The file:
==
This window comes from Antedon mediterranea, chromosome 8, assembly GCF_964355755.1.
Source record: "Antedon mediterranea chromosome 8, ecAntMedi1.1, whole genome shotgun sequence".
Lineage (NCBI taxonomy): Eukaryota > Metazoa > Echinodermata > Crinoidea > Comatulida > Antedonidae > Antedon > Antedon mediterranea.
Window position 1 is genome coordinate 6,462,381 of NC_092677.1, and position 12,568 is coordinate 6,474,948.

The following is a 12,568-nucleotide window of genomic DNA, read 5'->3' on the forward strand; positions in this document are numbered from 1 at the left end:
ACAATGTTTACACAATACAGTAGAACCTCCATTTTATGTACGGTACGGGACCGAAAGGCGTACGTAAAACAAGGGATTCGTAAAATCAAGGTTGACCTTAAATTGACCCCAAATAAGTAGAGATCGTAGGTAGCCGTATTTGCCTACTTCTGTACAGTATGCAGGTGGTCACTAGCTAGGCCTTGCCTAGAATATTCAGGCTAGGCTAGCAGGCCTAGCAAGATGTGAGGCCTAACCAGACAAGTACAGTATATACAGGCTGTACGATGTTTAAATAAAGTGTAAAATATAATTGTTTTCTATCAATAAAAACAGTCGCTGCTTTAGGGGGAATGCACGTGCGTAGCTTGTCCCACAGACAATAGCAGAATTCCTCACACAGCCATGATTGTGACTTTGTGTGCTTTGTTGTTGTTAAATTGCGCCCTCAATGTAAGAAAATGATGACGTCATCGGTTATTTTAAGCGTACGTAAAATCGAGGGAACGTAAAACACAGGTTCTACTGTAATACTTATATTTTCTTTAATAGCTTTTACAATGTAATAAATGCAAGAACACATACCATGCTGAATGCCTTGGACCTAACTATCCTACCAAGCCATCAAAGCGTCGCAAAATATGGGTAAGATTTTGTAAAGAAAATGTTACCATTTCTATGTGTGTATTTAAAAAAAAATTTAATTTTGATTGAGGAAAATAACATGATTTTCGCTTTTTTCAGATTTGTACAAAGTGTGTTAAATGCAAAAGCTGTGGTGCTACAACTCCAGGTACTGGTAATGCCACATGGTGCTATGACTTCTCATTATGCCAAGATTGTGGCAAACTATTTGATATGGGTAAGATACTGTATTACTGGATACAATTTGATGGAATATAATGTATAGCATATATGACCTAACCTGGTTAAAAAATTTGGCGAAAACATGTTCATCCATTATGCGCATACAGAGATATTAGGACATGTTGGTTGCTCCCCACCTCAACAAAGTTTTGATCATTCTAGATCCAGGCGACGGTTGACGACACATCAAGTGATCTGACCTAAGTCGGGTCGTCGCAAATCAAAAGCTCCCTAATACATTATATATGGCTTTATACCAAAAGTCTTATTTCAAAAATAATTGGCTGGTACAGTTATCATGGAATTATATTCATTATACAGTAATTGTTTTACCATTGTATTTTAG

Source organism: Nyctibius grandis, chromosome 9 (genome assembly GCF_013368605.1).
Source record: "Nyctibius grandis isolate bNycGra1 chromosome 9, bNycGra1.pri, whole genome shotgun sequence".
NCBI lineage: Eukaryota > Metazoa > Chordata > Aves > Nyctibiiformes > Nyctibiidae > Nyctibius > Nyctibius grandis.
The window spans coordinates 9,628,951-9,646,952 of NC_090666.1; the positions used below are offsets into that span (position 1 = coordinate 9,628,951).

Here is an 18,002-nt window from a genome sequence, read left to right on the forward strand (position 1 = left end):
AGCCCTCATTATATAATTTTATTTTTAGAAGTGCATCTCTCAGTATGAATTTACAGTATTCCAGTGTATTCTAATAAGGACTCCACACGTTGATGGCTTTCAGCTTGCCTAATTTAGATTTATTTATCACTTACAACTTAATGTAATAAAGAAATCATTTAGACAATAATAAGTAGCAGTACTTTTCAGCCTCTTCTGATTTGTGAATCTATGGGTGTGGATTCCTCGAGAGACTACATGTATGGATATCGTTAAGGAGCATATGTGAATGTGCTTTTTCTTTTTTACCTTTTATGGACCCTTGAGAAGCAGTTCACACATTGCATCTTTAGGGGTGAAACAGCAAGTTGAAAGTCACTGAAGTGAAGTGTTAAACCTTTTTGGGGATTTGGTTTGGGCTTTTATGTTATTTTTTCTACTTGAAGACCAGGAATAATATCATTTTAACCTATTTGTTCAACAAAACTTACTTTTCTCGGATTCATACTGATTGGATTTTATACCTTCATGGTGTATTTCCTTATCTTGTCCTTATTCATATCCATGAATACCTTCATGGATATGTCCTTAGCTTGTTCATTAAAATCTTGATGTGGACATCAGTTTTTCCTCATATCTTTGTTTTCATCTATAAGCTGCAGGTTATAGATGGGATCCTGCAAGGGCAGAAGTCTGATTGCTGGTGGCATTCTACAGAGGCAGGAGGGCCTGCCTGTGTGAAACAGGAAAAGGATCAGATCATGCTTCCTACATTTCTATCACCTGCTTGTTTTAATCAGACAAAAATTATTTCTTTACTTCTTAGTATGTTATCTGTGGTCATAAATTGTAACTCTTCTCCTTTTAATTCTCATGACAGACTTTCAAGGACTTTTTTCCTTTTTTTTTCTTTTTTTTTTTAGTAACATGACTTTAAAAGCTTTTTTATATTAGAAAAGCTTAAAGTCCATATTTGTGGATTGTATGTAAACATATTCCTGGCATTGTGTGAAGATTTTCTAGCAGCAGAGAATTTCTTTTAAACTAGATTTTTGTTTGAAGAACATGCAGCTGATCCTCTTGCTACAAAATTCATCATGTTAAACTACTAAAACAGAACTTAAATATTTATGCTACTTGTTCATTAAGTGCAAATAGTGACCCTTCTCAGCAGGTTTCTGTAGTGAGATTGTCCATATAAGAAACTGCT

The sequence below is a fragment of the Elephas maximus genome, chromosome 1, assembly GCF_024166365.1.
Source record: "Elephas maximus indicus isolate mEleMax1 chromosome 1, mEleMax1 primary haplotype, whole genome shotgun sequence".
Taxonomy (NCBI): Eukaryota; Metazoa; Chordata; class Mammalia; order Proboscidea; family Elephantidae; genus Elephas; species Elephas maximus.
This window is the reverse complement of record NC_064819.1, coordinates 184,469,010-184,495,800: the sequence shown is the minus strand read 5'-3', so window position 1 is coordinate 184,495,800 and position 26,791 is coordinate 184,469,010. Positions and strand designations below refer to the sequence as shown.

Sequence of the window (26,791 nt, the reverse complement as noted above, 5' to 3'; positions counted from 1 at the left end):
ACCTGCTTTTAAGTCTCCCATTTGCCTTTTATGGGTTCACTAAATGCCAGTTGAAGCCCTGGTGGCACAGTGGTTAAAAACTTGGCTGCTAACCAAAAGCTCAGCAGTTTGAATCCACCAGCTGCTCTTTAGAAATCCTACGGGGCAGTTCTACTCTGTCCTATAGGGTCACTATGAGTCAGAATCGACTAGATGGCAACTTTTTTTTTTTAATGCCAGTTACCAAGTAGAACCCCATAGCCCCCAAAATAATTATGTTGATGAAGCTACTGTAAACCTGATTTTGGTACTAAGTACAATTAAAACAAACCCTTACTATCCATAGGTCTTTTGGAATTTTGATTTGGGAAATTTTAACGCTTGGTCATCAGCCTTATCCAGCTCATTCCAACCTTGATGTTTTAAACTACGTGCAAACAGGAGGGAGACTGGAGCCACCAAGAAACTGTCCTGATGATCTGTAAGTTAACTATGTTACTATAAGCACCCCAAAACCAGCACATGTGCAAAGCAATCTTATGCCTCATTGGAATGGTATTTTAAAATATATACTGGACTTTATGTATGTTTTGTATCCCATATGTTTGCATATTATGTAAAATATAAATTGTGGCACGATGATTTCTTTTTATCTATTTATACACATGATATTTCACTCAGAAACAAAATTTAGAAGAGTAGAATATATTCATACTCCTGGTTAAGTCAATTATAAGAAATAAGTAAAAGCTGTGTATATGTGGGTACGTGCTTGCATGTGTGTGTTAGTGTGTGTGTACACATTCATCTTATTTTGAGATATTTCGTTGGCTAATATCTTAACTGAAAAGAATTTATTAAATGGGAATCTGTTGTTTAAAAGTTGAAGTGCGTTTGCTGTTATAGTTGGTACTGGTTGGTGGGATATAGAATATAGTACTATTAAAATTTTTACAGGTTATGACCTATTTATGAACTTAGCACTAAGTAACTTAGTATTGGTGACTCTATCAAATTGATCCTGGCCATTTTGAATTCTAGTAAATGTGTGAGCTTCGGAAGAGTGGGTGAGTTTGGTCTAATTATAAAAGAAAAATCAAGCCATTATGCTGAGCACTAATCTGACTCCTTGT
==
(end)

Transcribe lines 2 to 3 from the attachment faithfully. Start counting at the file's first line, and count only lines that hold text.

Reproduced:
Source record: "Antedon mediterranea chromosome 8, ecAntMedi1.1, whole genome shotgun sequence".
Lineage (NCBI taxonomy): Eukaryota > Metazoa > Echinodermata > Crinoidea > Comatulida > Antedonidae > Antedon > Antedon mediterranea.